The Bengali Night

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The Bengali Night
The Bengali Night FilmPoster.jpeg
Directed byNicolas Klotz
Written byJean-Claude Carrière
Mircea Eliade (novel)
StarringSoumitra Chatterjee
Shabana Azmi
Hugh Grant
Supriya Pathak
Music byMichel Portal, Brij Narayan
Release date
  • 1988 (1988)
Running time
115 minutes
United Kingdom

The Bengali Night (French: la Nuit Bengali) is a 1988 semi-autobiographical film based upon the Mircea Eliade 1933 Romanian novel, Bengal Nights, directed by Nicolas Klotz and starring Hugh Grant, Soumitra Chatterjee, Supriya Pathak and Shabana Azmi.

Plot summary[edit]

Allan (Hugh Grant) is an engineer working in 1930s Calcutta. He is invited to stay with the family of his boss, Narendra Sen (Soumitra Chatterjee) which includes his wife, Indira (Shabana Azmi) and daughter Gayatri (Supriya Pathak). Gayatri and Allan become romantically involved leading to tragedy.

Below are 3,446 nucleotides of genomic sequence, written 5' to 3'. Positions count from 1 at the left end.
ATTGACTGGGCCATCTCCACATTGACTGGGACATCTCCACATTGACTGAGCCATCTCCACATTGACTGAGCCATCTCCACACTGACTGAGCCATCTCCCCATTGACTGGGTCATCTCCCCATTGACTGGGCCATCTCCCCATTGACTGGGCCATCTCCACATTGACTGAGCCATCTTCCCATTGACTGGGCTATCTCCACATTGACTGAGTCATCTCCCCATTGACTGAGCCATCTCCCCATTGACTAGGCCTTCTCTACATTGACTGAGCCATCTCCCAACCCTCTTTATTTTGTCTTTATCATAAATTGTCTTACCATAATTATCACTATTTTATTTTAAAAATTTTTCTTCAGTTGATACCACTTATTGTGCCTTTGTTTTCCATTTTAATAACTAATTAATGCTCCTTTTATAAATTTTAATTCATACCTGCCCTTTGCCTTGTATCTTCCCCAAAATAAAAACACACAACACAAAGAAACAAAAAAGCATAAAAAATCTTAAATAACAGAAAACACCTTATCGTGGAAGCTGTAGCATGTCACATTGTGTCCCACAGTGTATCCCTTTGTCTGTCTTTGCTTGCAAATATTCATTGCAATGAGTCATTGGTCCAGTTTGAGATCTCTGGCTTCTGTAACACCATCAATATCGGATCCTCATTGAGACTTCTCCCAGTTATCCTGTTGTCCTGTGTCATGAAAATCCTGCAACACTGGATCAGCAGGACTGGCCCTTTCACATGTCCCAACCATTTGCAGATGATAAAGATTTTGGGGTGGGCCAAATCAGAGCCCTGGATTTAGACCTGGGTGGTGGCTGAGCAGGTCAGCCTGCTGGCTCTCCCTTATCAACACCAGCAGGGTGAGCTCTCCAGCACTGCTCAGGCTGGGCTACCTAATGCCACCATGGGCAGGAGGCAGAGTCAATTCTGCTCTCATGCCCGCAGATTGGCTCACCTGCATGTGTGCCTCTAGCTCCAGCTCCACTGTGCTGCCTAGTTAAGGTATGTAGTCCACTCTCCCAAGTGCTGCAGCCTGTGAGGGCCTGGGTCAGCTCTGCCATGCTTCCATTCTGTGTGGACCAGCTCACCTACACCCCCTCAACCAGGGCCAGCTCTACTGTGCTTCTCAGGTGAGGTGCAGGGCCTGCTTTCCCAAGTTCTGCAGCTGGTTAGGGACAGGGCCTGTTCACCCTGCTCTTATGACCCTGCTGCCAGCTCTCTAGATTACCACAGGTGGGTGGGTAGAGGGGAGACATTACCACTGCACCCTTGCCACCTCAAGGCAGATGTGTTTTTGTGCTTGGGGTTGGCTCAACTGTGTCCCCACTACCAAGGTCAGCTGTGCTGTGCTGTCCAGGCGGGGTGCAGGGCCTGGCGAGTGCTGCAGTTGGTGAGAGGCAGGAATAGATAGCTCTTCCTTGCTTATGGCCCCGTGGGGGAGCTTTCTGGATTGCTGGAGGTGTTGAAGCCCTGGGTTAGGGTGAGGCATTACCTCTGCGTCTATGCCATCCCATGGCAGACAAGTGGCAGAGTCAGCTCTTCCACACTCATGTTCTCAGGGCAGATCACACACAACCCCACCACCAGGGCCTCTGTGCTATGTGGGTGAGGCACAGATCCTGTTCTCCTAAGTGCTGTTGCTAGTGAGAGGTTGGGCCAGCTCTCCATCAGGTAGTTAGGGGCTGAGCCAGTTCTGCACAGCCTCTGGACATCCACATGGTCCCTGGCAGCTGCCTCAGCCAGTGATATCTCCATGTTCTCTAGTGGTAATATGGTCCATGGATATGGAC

Production history[edit]

Production of the film occurred about a decade after Maitreyi Devi (the inspiration for the character Gayatri) published her version of the story Na Hanyate, (originally published in Bengali). She also extracted a promise from Eliade that his version would never be published in English. According to Ginu Kamani in "A Terrible Hurt:The Untold Story behind the Publishing of Maitreyi Devi," Maitreyi witnessed the making of the film "The Bengali Night," which was shot in Calcutta from 1987-88 (Eliade had died that year). Her protests culminated "in court cases against the film for insulting Hinduism and for being pornographic."[1] The film was only shown once in India at a film festival in 1989 to mixed reviews and was never released in theaters in the U.S.[1] Kamani also notes:

Devi was bitter about the whole affair. She wrote in 1988: "Christinel [Eliade's widow] has hurt me very badly. She gave permission to a French Co. to film La Nuit Bengali. They came to Calcutta for shooting and gave huge publicity pointing at me as the heroine." It was a close enough breach of Eliade's promise that his book would not come out in English during her lifetime. But it is not known whether Mrs. Eliade was following her husband's wishes or her own.[1]

The film was partly shot at village Dhanyakuria.


  1. ^ a b c "A Terrible Hurt: The Untold Story behind the Publishing of Maitreyi Devi". Retrieved 22 November 2012.

External links[edit]